When brain trauma patients are discharged from hospital intensive care, a rehabilitation facility is the next step. At the rehab facility, a case manager will work closely with a team that helps patients regain functional ability.

But often, the family wants to take a patient home too soon in the rehab process, says Mark Evans, MA, CCM, CRC, CBIS, who has worked with brain injury patients for 30 years at Rainbow Rehabilitation in Detroit.

The patient has survived a horrific accident, and the family is grateful the patient is alive. Naturally, the family members want to take the patient home, Evans explains “But they take him home unprepared, without a lot of education, without a lot of support.”

Following a traumatic brain injury, recovery and rehabilitation may be a long-term process. However, research has shown that the greatest likelihood of functional improvement will occur within the first 24-36 months. This is the time when rehabilitation services are critical.

“Hospital case managers are in the perfect position to be the patient’s advocate in this regard,” says Evans. In talking with patients’ families, the importance of “staying the course” with rehabilitation is imperative, he explains.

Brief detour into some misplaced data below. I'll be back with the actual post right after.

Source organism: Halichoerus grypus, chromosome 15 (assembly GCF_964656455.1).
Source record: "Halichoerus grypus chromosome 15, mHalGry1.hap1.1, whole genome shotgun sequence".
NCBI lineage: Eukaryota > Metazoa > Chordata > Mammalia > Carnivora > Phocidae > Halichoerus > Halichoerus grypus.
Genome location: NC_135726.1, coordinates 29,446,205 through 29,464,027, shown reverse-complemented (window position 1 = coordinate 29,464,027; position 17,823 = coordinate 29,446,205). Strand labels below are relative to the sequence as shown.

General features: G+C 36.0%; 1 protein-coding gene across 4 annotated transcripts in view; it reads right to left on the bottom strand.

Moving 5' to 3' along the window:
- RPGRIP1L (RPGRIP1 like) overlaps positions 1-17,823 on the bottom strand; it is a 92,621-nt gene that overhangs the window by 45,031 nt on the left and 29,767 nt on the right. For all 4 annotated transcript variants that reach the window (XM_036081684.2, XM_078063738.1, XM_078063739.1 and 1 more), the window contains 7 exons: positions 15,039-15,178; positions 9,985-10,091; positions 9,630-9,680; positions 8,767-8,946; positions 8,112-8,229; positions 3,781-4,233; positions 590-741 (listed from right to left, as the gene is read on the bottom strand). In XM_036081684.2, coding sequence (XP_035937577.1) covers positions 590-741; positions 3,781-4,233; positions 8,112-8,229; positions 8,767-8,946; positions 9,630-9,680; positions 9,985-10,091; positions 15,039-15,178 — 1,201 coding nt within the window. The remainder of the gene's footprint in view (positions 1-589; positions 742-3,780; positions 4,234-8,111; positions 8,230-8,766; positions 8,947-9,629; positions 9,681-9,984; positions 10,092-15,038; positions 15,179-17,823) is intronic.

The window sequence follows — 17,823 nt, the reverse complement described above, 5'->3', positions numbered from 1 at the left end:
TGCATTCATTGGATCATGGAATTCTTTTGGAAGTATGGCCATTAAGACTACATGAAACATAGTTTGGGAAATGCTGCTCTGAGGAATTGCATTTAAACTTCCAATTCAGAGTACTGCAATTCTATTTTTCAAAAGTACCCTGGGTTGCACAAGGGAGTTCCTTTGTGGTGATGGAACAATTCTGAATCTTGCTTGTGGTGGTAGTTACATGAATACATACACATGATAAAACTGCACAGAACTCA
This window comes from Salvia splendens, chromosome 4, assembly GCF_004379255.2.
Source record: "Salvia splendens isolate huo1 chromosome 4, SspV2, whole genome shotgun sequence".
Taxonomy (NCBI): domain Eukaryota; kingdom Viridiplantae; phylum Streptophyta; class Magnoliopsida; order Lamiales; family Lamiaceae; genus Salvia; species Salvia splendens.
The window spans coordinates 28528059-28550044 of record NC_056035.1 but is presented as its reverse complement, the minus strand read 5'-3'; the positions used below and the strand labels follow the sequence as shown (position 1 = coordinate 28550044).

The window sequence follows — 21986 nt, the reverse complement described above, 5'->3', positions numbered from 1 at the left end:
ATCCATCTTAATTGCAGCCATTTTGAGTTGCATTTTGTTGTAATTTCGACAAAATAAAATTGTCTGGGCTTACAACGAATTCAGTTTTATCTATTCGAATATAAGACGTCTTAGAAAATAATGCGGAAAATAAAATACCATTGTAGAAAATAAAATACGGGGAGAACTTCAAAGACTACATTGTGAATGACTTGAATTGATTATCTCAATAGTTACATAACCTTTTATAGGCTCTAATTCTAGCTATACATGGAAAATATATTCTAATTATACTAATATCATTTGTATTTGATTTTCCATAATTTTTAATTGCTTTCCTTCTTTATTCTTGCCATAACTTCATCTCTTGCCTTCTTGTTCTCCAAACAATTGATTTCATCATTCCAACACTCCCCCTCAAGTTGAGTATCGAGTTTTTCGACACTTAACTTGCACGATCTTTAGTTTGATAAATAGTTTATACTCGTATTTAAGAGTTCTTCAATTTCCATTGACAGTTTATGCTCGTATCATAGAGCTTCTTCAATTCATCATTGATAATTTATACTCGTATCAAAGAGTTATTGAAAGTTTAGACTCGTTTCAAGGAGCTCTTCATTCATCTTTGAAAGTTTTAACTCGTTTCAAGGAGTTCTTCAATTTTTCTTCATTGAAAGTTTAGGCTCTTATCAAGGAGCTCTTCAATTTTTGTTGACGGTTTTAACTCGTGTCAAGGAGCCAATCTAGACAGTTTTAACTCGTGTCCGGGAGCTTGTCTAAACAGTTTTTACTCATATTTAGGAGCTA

“Families need to know the long-term benefits of early intervention — how this could have long-term benefits for the rest of the patient’s life. We will reinforce this message on our end, but it helps so much to start the conversation right away. Families need to advocate for their loved ones early and often.”

The family typically does not understand the trauma and how it has affected that person’s brain, says Evans. If the patient is a child, “they don’t know why the kid is different now. And that child will struggle through life, struggle with school, friends, family. There will come a point where the family can’t do it anymore.”

Very often, that patient will need further care five, 10, or 15 years later. “The parents can take care of the child,” says Evans. “Or perhaps mom has passed away, and there’s no one else who can take care of him. Every story is different.”

The patient may stay at the rehab facility until the end of life, says Evans. “People come to us at different stages of their recovery,” he explains.

Working with patients for 10, 15, or 25 years is a challenge for the team, says Evans. “We see the ebb and flow of people in the life cycle. As case managers, we become almost like their personal historians. We see that the injury tends to speed up the aging process. We see significant comorbidities along with the traumatic injury. This means the patient must get plugged into different parts of the healthcare system with a new set of providers, new set of diagnostics, new medications, new treatments.”

The case manager interacts with every medical provider, he says. “We make sure the provider has a complete medical history of this client so they will have a full picture of the person they will be meeting.” This is a critical role for the case manager in preventing any confusion including contraindications.